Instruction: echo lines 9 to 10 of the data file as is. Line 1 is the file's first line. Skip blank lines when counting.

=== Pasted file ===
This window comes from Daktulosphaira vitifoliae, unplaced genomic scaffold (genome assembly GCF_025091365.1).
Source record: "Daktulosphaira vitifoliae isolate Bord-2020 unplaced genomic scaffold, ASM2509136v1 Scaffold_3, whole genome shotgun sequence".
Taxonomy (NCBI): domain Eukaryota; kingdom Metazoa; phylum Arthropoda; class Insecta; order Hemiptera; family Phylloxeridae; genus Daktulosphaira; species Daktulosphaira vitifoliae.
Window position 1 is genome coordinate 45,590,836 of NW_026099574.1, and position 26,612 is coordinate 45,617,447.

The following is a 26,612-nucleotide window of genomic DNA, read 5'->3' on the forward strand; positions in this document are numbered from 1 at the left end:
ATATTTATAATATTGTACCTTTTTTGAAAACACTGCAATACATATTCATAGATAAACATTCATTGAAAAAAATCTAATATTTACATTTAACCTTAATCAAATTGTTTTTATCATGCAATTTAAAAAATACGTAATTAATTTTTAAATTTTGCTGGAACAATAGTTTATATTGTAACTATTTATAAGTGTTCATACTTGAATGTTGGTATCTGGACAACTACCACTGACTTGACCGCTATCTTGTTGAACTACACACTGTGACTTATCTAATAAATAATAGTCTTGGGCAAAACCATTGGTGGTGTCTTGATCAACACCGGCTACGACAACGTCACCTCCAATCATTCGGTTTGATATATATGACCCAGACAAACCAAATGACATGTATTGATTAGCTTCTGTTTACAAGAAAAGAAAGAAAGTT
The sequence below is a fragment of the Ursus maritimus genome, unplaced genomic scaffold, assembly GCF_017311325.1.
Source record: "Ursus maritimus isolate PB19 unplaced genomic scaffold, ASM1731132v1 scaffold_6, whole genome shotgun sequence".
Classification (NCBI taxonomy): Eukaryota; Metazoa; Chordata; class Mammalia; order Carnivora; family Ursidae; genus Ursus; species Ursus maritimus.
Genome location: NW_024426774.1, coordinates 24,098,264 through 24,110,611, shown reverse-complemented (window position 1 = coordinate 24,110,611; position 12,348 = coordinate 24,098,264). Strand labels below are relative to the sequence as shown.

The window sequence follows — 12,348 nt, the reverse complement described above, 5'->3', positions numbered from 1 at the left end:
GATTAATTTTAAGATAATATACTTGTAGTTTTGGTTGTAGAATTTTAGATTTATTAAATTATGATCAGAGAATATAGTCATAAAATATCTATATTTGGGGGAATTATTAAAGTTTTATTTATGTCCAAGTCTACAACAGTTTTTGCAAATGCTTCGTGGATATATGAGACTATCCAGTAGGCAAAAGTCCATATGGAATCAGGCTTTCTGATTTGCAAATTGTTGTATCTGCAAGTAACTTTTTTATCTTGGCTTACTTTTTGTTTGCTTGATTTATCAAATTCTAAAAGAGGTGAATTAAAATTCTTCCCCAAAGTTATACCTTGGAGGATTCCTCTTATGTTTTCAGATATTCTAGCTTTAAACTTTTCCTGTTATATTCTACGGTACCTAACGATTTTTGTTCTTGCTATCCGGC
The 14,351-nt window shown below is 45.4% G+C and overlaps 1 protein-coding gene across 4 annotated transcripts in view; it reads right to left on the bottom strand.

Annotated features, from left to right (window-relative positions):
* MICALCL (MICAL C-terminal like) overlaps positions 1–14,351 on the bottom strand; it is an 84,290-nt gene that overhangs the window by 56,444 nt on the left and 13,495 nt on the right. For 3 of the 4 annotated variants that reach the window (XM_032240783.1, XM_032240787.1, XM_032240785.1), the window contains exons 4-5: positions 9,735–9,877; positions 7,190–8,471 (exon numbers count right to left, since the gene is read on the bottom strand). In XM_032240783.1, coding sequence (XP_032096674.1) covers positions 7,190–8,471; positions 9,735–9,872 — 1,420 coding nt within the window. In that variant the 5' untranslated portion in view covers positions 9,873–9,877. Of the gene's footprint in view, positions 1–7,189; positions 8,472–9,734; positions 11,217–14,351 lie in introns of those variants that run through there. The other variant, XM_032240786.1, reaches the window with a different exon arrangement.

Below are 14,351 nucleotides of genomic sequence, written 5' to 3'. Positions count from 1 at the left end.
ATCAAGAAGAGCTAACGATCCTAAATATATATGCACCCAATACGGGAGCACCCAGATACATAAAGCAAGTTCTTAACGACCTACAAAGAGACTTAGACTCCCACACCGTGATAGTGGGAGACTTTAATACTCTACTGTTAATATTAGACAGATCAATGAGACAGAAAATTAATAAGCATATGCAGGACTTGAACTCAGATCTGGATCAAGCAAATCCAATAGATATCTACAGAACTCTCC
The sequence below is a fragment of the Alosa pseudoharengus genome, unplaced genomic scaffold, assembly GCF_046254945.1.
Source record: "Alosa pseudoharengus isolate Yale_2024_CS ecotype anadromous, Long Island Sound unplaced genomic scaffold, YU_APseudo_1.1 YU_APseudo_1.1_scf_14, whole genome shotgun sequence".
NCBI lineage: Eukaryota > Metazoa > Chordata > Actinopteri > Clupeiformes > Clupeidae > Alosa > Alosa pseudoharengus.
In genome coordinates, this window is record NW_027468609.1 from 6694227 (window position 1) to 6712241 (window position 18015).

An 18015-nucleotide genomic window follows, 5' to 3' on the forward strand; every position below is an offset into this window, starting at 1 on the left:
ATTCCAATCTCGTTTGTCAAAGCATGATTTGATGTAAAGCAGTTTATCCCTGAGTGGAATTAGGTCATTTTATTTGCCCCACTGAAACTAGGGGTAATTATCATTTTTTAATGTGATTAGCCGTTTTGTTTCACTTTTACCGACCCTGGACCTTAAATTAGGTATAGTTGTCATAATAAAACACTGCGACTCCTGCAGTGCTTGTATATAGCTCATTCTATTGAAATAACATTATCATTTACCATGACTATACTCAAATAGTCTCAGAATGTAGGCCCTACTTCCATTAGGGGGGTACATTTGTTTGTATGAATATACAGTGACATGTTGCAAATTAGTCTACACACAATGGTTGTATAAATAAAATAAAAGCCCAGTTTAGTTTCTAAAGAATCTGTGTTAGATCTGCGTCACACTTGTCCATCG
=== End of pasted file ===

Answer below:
Classification (NCBI taxonomy): Eukaryota; Metazoa; Chordata; class Mammalia; order Carnivora; family Ursidae; genus Ursus; species Ursus maritimus.
Genome location: NW_024426774.1, coordinates 24,098,264 through 24,110,611, shown reverse-complemented (window position 1 = coordinate 24,110,611; position 12,348 = coordinate 24,098,264). Strand labels below are relative to the sequence as shown.